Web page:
I promptly clicked on my television set for further details. And what transpired before my eyes over the next few hours was surreal—an unfolding nightmare. There was talk at one point of there being 30,000 potential victims at the "Ground Zero" site. What all of us were witnessing in real time was the stuff of an apocalyptic disaster movie; inconceivable only a day earlier. It was not something that we ever imagined could happen on American soil in the world’s most renowned city.
At around lunchtime that Tuesday morning, my younger brother and I walked to our neighborhood’s main thoroughfare a few blocks away. It appeared that life itself was in suspended animation. Everything had gone quiet. The standard impatient hustle and bustle and honking of horns, on what typically was a busy street at that hour, was missing. There was a kind of hush enveloping our sliver of the Bronx and—we knew—every section of the city as well. I distinctly recall the local convenience store run by Arabs had placed a big American flag by its front door. The owners no doubt feared being associated with the perpetrators. Later, a very loud jet fighter flew over and unsettled what could best be described as a stunned calm. All of us wondered and worried, too, whether further attacks were in the offing. Suddenly and without fair warning, living in the big City of New York didn’t seem so big anymore. A feeling of vulnerability, which we had never before experienced, was palpable. Neighbors emerged in the late afternoon with candles and silently walked up and down the streets. Flags emerged in places I had never before seen them flown. Ironically, it was a picture perfect September day with blue skies, comfortable temperatures, and low humidity, which apparently aided and abetted the monsters, who had hijacked the jet planes, in locating their targets.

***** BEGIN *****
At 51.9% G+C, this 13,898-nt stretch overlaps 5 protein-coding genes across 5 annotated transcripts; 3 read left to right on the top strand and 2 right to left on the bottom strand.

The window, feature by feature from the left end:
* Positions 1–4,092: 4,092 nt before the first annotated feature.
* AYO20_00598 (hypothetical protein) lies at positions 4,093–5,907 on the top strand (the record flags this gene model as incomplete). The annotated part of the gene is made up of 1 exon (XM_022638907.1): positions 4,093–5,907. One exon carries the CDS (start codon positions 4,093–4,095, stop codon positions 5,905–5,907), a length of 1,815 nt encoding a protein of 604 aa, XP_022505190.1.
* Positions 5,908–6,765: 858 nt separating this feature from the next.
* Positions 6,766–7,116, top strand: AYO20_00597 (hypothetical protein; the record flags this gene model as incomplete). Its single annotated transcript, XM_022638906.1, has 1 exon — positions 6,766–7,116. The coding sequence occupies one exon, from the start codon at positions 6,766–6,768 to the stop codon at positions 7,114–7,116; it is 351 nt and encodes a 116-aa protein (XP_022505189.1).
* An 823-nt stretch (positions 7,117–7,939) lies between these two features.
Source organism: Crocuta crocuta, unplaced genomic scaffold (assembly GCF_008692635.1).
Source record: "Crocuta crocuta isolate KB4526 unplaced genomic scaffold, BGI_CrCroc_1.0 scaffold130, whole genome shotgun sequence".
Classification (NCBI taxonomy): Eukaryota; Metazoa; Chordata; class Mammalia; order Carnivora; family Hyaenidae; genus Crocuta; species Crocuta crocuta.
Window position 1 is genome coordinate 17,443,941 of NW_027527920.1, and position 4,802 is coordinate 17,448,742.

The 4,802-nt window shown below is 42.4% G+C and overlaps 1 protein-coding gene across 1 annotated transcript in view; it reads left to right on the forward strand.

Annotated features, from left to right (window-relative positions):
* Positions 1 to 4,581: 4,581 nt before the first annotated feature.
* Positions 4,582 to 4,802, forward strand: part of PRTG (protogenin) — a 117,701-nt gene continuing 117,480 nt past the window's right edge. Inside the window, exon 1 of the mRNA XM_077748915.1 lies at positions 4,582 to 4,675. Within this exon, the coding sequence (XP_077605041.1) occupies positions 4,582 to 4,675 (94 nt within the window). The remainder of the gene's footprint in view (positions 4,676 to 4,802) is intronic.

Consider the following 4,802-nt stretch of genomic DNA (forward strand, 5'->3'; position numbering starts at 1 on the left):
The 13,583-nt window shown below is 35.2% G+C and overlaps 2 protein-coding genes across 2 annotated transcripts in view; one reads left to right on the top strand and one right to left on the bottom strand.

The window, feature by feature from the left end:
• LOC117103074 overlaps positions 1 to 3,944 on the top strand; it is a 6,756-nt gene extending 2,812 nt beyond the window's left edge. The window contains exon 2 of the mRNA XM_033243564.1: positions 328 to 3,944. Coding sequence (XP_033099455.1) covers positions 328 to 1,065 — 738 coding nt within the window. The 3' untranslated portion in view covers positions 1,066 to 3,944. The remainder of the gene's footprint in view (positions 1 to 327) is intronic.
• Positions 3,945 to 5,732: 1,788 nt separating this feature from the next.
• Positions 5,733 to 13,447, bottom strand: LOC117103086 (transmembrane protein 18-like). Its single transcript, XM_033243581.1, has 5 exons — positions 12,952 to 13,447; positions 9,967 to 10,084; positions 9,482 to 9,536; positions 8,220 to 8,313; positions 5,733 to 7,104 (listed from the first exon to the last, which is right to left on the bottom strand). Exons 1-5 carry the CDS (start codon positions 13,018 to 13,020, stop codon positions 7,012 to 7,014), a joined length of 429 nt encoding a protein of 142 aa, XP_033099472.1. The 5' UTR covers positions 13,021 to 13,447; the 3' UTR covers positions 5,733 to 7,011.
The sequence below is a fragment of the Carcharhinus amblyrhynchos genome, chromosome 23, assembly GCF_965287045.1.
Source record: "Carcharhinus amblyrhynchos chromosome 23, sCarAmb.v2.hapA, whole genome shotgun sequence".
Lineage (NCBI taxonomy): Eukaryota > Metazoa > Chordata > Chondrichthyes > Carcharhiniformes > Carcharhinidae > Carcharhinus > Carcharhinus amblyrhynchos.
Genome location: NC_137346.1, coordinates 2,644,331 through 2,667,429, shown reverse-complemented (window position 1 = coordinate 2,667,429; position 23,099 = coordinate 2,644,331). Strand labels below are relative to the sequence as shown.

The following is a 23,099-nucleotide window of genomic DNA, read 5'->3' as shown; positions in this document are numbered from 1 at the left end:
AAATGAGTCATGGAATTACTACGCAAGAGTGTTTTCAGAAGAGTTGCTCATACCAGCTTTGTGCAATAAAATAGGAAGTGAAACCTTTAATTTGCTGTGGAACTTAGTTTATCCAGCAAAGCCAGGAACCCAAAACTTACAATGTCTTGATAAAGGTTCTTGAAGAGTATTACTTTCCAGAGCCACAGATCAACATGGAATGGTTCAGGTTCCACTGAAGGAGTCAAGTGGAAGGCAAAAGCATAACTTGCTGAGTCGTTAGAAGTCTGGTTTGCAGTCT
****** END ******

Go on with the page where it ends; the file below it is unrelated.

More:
The talk in the terrible days and weeks after the attack was how we would never be the same. After all, how could we be after witnessing this horror in a locale that always seemed so grand and impervious to any harm? Thirteen years have passed and we—very definitely—are not the same. The world is an extraordinarily dangerous place and the threats of terrorist violence are omnipresent. Traveling on airplanes, for one, has become a time-consuming, chaotic ordeal. The thought of having to pass through metal detectors to attend a baseball game is one more glaring example of how—even in our leisure pursuits—our freedom of movements have been compromised beyond repair. So many of the things that we do from now on are going to be attached to some measure of hassle because of a possible terrorist threat, even when the possibilities of one coming to pass are slim. It’s an unhappy state of affairs we find ourselves in, and the passage of time is not going to return us to what was—in retrospect—the less complicated world we called home on September 10, 2001.